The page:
This Study

This study aimed to co-design a relevant, usable, and acceptable digital prototype to improve pornography literacy among vulnerable young people. The project involved a cross-disciplinary co-design, including vulnerable young people, service providers, public health researchers, design researchers, user interface designers, and web developers.


A total of 17 young people aged between 14 and 23 years participated in the multiphase co-design workshops. The participants included 5 young women, 1 gender nonbinary person, and 11 young men.


Young people were eligible if they were currently engaged with one of our partner youth service providers, were aged 14 to 24 years, and had experiences or identified with of at least one of the following: fragmented school attendance or disengagement from mainstream education (irregular attendance or participation in alternative curriculums such as vocational or applied learning); limited access to relevant education on sex, sexuality, and relationships (ie, for young people who identify as LGBTQI+); experience of family conflict or breakdown; and culturally and linguistically diverse (CALD) backgrounds.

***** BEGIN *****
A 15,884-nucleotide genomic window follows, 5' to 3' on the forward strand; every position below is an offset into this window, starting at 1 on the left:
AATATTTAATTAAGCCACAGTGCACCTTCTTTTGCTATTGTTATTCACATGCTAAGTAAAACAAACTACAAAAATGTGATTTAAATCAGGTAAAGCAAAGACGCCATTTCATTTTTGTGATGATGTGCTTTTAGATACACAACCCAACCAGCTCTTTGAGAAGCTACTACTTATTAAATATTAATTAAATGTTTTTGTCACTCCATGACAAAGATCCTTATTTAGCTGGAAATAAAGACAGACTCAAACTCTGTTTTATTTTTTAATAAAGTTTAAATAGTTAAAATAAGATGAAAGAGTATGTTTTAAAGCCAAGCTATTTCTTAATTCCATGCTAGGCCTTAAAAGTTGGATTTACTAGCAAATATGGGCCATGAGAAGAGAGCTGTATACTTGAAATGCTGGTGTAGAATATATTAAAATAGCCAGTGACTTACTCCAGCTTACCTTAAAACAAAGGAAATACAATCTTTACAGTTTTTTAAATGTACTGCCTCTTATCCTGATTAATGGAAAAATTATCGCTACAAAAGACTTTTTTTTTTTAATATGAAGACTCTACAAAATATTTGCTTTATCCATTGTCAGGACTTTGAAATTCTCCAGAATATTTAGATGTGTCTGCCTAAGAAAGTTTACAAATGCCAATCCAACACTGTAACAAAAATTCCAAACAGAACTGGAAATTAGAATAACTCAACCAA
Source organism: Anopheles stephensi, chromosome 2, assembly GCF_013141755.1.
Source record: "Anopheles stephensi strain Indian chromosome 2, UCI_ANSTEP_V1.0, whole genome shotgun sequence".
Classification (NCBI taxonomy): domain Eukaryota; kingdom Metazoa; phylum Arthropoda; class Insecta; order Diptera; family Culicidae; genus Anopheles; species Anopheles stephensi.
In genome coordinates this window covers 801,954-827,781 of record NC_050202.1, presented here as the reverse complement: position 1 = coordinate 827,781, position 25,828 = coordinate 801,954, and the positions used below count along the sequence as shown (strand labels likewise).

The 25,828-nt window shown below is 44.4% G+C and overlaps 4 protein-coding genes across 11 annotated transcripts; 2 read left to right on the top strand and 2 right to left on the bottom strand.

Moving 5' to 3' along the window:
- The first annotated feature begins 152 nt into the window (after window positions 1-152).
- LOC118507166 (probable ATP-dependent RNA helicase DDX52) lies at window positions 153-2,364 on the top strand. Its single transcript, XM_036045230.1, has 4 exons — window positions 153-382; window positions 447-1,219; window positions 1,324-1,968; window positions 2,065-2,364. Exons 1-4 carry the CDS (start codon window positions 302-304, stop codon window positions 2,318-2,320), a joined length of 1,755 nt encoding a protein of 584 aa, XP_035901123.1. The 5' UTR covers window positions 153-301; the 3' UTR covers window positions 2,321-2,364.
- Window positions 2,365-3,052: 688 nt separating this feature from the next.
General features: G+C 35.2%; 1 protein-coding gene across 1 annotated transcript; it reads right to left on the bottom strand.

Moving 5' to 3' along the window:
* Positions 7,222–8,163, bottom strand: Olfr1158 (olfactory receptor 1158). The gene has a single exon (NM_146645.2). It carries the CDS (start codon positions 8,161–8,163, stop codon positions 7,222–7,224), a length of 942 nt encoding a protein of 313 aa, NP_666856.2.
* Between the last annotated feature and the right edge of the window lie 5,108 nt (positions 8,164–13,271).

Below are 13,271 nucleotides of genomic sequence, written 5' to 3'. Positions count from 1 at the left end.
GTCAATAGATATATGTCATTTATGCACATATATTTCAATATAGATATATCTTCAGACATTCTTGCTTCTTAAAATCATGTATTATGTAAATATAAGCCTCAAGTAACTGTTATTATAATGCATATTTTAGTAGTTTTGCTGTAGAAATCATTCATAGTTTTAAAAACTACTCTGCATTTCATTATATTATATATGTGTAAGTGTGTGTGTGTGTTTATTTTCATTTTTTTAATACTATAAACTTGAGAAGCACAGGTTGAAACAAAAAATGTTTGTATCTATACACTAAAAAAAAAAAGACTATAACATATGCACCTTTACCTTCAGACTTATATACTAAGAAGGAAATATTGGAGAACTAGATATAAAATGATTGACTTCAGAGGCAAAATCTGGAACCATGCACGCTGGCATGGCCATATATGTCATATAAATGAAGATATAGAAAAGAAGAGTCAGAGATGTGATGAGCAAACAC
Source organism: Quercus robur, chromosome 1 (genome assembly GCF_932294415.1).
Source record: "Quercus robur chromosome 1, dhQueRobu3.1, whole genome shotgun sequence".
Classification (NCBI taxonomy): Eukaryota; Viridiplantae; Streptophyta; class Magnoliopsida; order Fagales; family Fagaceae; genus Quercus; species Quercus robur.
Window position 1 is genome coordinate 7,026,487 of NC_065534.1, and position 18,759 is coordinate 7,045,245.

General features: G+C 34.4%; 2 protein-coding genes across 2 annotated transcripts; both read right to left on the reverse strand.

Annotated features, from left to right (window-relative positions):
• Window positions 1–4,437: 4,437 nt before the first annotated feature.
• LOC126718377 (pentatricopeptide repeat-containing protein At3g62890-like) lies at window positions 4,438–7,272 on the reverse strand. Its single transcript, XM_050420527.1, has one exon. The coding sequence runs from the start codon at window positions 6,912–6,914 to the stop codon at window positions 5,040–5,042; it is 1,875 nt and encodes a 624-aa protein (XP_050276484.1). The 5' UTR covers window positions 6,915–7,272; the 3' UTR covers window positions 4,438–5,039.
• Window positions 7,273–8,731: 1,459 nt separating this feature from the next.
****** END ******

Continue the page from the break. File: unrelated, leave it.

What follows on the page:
We partnered with youth services, education providers, and primary health care providers to embed us in their existing programs for young people. This included youth groups and alternative education programs for young people disengaged from mainstream schools. A written information and consent form was developed and was accompanied by a short video to facilitate information and consent for people with low literacy skills. Project information was housed on a website to ensure that community members and potential co-designers could access further information about the project or contact our team. Informed consent was obtained from participants aged 16 years and older. For participants aged 15 years, we followed consenting practices for mature minors [44] of partner organizations, which involved independently consenting those deemed mature minors and seeking parental consent for others. Parental consent was obtained for participants younger than 15 years. The participants received an Aus $40 (US $29) gift voucher for every 3-hour workshop, with a bonus Aus $20 (US $12.11) voucher for those who attended all workshops. Facilitators, participants, and youth workers communicated about any sensitive or traumatic issues that may have emerged during activities. Participants were given the opportunity to change activities, observe, or leave it any time and to debrief or access relevant services after each workshop. Ethics approval for the research was granted by the Alfred Health Human Research Ethics Committee (373/18).